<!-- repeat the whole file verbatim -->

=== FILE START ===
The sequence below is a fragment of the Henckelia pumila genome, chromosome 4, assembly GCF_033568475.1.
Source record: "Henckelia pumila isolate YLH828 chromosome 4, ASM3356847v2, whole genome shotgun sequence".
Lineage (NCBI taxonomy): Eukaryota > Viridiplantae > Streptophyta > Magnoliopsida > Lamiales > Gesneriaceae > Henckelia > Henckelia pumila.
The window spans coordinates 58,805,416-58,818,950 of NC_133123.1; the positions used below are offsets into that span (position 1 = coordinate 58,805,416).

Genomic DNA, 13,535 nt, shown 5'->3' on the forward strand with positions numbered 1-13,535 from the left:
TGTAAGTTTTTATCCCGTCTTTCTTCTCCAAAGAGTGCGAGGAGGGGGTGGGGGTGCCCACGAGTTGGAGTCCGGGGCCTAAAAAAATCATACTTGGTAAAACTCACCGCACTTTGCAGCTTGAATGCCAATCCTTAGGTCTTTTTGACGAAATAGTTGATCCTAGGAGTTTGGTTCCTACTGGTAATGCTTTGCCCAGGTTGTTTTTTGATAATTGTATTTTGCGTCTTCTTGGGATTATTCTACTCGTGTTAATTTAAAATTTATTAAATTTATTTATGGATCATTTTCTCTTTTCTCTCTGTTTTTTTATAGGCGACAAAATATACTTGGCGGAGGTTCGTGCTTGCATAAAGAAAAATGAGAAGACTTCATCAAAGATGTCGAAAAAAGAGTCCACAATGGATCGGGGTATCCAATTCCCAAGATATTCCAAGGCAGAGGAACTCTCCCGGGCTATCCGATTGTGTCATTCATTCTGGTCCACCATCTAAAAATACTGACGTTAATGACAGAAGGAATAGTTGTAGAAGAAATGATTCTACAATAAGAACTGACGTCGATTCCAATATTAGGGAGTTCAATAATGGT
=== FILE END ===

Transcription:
The sequence below is a fragment of the Henckelia pumila genome, chromosome 4, assembly GCF_033568475.1.
Source record: "Henckelia pumila isolate YLH828 chromosome 4, ASM3356847v2, whole genome shotgun sequence".
Lineage (NCBI taxonomy): Eukaryota > Viridiplantae > Streptophyta > Magnoliopsida > Lamiales > Gesneriaceae > Henckelia > Henckelia pumila.
The window spans coordinates 58,805,416-58,818,950 of NC_133123.1; the positions used below are offsets into that span (position 1 = coordinate 58,805,416).

Genomic DNA, 13,535 nt, shown 5'->3' on the forward strand with positions numbered 1-13,535 from the left:
TGTAAGTTTTTATCCCGTCTTTCTTCTCCAAAGAGTGCGAGGAGGGGGTGGGGGTGCCCACGAGTTGGAGTCCGGGGCCTAAAAAAATCATACTTGGTAAAACTCACCGCACTTTGCAGCTTGAATGCCAATCCTTAGGTCTTTTTGACGAAATAGTTGATCCTAGGAGTTTGGTTCCTACTGGTAATGCTTTGCCCAGGTTGTTTTTTGATAATTGTATTTTGCGTCTTCTTGGGATTATTCTACTCGTGTTAATTTAAAATTTATTAAATTTATTTATGGATCATTTTCTCTTTTCTCTCTGTTTTTTTATAGGCGACAAAATATACTTGGCGGAGGTTCGTGCTTGCATAAAGAAAAATGAGAAGACTTCATCAAAGATGTCGAAAAAAGAGTCCACAATGGATCGGGGTATCCAATTCCCAAGATATTCCAAGGCAGAGGAACTCTCCCGGGCTATCCGATTGTGTCATTCATTCTGGTCCACCATCTAAAAATACTGACGTTAATGACAGAAGGAATAGTTGTAGAAGAAATGATTCTACAATAAGAACTGACGTCGATTCCAATATTAGGGAGTTCAATAATGGT